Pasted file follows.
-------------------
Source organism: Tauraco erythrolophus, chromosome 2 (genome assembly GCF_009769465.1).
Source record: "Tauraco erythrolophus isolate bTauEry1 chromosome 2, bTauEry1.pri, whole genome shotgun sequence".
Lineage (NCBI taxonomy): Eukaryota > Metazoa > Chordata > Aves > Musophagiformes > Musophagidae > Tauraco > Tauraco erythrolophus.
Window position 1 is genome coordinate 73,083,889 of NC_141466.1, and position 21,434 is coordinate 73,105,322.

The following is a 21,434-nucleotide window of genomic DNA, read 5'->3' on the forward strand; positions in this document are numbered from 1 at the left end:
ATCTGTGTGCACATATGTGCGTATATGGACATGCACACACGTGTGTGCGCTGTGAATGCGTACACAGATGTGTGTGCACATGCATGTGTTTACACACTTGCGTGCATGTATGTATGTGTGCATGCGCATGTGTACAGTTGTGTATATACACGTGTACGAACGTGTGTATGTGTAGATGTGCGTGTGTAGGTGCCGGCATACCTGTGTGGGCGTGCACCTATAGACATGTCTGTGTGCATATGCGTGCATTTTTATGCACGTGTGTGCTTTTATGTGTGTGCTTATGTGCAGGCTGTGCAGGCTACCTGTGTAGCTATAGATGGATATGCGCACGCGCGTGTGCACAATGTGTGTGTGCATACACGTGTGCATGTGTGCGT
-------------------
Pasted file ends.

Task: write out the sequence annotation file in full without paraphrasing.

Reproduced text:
Source organism: Tauraco erythrolophus, chromosome 2 (genome assembly GCF_009769465.1).
Source record: "Tauraco erythrolophus isolate bTauEry1 chromosome 2, bTauEry1.pri, whole genome shotgun sequence".
Lineage (NCBI taxonomy): Eukaryota > Metazoa > Chordata > Aves > Musophagiformes > Musophagidae > Tauraco > Tauraco erythrolophus.
Window position 1 is genome coordinate 73,083,889 of NC_141466.1, and position 21,434 is coordinate 73,105,322.

The following is a 21,434-nucleotide window of genomic DNA, read 5'->3' on the forward strand; positions in this document are numbered from 1 at the left end:
ATCTGTGTGCACATATGTGCGTATATGGACATGCACACACGTGTGTGCGCTGTGAATGCGTACACAGATGTGTGTGCACATGCATGTGTTTACACACTTGCGTGCATGTATGTATGTGTGCATGCGCATGTGTACAGTTGTGTATATACACGTGTACGAACGTGTGTATGTGTAGATGTGCGTGTGTAGGTGCCGGCATACCTGTGTGGGCGTGCACCTATAGACATGTCTGTGTGCATATGCGTGCATTTTTATGCACGTGTGTGCTTTTATGTGTGTGCTTATGTGCAGGCTGTGCAGGCTACCTGTGTAGCTATAGATGGATATGCGCACGCGCGTGTGCACAATGTGTGTGTGCATACACGTGTGCATGTGTGCGT